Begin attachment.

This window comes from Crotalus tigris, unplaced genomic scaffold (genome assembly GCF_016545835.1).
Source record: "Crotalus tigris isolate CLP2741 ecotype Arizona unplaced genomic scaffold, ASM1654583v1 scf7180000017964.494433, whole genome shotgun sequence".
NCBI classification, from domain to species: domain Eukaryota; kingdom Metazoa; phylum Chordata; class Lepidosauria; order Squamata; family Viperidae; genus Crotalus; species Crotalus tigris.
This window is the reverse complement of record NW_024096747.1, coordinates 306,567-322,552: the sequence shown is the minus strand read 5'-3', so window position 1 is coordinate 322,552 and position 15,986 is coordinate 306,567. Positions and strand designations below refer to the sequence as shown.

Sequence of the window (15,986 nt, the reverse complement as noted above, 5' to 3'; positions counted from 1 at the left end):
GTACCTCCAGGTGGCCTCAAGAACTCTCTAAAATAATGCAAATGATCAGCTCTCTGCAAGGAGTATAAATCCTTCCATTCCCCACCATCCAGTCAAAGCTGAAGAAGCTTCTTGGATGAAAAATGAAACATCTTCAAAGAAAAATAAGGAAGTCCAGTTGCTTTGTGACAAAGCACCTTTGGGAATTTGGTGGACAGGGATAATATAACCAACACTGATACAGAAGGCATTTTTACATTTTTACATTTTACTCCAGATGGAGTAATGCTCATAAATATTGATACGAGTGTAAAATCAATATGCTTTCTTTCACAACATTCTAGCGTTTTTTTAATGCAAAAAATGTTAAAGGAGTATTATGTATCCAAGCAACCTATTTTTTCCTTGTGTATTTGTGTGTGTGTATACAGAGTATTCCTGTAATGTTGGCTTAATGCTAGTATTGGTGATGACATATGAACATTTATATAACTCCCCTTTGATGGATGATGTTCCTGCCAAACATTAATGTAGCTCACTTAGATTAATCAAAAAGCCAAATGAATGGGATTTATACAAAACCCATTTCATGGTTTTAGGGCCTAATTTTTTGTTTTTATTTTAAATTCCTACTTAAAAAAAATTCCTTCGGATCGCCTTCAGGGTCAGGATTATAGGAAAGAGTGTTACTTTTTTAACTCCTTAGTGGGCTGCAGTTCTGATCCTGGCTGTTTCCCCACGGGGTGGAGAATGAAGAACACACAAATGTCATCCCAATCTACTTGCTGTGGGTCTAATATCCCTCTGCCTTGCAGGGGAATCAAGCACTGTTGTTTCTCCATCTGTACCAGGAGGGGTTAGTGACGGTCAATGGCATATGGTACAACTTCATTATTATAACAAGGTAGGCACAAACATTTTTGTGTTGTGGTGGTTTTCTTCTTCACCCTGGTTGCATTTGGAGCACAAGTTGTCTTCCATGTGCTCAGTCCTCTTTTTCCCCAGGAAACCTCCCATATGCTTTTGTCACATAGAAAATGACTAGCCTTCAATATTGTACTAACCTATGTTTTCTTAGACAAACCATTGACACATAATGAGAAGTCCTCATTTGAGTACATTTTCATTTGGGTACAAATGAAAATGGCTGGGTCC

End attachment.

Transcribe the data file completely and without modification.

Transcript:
This window comes from Crotalus tigris, unplaced genomic scaffold (genome assembly GCF_016545835.1).
Source record: "Crotalus tigris isolate CLP2741 ecotype Arizona unplaced genomic scaffold, ASM1654583v1 scf7180000017964.494433, whole genome shotgun sequence".
NCBI classification, from domain to species: domain Eukaryota; kingdom Metazoa; phylum Chordata; class Lepidosauria; order Squamata; family Viperidae; genus Crotalus; species Crotalus tigris.
This window is the reverse complement of record NW_024096747.1, coordinates 306,567-322,552: the sequence shown is the minus strand read 5'-3', so window position 1 is coordinate 322,552 and position 15,986 is coordinate 306,567. Positions and strand designations below refer to the sequence as shown.

Sequence of the window (15,986 nt, the reverse complement as noted above, 5' to 3'; positions counted from 1 at the left end):
GTACCTCCAGGTGGCCTCAAGAACTCTCTAAAATAATGCAAATGATCAGCTCTCTGCAAGGAGTATAAATCCTTCCATTCCCCACCATCCAGTCAAAGCTGAAGAAGCTTCTTGGATGAAAAATGAAACATCTTCAAAGAAAAATAAGGAAGTCCAGTTGCTTTGTGACAAAGCACCTTTGGGAATTTGGTGGACAGGGATAATATAACCAACACTGATACAGAAGGCATTTTTACATTTTTACATTTTACTCCAGATGGAGTAATGCTCATAAATATTGATACGAGTGTAAAATCAATATGCTTTCTTTCACAACATTCTAGCGTTTTTTTAATGCAAAAAATGTTAAAGGAGTATTATGTATCCAAGCAACCTATTTTTTCCTTGTGTATTTGTGTGTGTGTATACAGAGTATTCCTGTAATGTTGGCTTAATGCTAGTATTGGTGATGACATATGAACATTTATATAACTCCCCTTTGATGGATGATGTTCCTGCCAAACATTAATGTAGCTCACTTAGATTAATCAAAAAGCCAAATGAATGGGATTTATACAAAACCCATTTCATGGTTTTAGGGCCTAATTTTTTGTTTTTATTTTAAATTCCTACTTAAAAAAAATTCCTTCGGATCGCCTTCAGGGTCAGGATTATAGGAAAGAGTGTTACTTTTTTAACTCCTTAGTGGGCTGCAGTTCTGATCCTGGCTGTTTCCCCACGGGGTGGAGAATGAAGAACACACAAATGTCATCCCAATCTACTTGCTGTGGGTCTAATATCCCTCTGCCTTGCAGGGGAATCAAGCACTGTTGTTTCTCCATCTGTACCAGGAGGGGTTAGTGACGGTCAATGGCATATGGTACAACTTCATTATTATAACAAGGTAGGCACAAACATTTTTGTGTTGTGGTGGTTTTCTTCTTCACCCTGGTTGCATTTGGAGCACAAGTTGTCTTCCATGTGCTCAGTCCTCTTTTTCCCCAGGAAACCTCCCATATGCTTTTGTCACATAGAAAATGACTAGCCTTCAATATTGTACTAACCTATGTTTTCTTAGACAAACCATTGACACATAATGAGAAGTCCTCATTTGAGTACATTTTCATTTGGGTACAAATGAAAATGGCTGGGTCC